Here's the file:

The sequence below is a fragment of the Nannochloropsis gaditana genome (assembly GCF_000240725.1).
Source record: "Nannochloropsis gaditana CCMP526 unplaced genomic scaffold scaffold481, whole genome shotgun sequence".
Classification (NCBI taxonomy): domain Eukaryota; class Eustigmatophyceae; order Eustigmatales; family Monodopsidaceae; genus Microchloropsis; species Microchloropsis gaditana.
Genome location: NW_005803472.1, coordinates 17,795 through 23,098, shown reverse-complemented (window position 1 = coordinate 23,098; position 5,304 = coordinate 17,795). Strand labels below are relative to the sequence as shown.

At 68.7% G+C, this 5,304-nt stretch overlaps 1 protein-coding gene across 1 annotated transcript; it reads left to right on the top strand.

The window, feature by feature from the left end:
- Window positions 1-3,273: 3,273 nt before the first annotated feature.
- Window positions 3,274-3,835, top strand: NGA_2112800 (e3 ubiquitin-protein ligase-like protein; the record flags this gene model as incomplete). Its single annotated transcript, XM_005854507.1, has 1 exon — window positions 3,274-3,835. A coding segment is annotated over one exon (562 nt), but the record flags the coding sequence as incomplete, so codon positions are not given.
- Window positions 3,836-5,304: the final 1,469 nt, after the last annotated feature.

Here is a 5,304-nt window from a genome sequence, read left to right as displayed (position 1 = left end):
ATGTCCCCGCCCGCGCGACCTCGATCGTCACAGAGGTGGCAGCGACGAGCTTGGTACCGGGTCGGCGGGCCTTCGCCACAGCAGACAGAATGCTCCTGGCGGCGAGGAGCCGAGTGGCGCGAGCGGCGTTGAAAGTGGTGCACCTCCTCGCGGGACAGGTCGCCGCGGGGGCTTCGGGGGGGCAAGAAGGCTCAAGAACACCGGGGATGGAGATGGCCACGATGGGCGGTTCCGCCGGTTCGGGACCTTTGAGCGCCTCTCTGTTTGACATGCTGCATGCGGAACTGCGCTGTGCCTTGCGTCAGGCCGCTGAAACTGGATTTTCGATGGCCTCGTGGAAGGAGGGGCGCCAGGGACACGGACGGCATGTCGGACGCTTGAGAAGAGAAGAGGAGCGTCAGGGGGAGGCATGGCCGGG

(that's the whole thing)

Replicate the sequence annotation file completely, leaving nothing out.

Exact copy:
The sequence below is a fragment of the Nannochloropsis gaditana genome (assembly GCF_000240725.1).
Source record: "Nannochloropsis gaditana CCMP526 unplaced genomic scaffold scaffold481, whole genome shotgun sequence".
Classification (NCBI taxonomy): domain Eukaryota; class Eustigmatophyceae; order Eustigmatales; family Monodopsidaceae; genus Microchloropsis; species Microchloropsis gaditana.
Genome location: NW_005803472.1, coordinates 17,795 through 23,098, shown reverse-complemented (window position 1 = coordinate 23,098; position 5,304 = coordinate 17,795). Strand labels below are relative to the sequence as shown.

At 68.7% G+C, this 5,304-nt stretch overlaps 1 protein-coding gene across 1 annotated transcript; it reads left to right on the top strand.

The window, feature by feature from the left end:
- Window positions 1-3,273: 3,273 nt before the first annotated feature.
- Window positions 3,274-3,835, top strand: NGA_2112800 (e3 ubiquitin-protein ligase-like protein; the record flags this gene model as incomplete). Its single annotated transcript, XM_005854507.1, has 1 exon — window positions 3,274-3,835. A coding segment is annotated over one exon (562 nt), but the record flags the coding sequence as incomplete, so codon positions are not given.
- Window positions 3,836-5,304: the final 1,469 nt, after the last annotated feature.

Here is a 5,304-nt window from a genome sequence, read left to right as displayed (position 1 = left end):
ATGTCCCCGCCCGCGCGACCTCGATCGTCACAGAGGTGGCAGCGACGAGCTTGGTACCGGGTCGGCGGGCCTTCGCCACAGCAGACAGAATGCTCCTGGCGGCGAGGAGCCGAGTGGCGCGAGCGGCGTTGAAAGTGGTGCACCTCCTCGCGGGACAGGTCGCCGCGGGGGCTTCGGGGGGGCAAGAAGGCTCAAGAACACCGGGGATGGAGATGGCCACGATGGGCGGTTCCGCCGGTTCGGGACCTTTGAGCGCCTCTCTGTTTGACATGCTGCATGCGGAACTGCGCTGTGCCTTGCGTCAGGCCGCTGAAACTGGATTTTCGATGGCCTCGTGGAAGGAGGGGCGCCAGGGACACGGACGGCATGTCGGACGCTTGAGAAGAGAAGAGGAGCGTCAGGGGGAGGCATGGCCGGG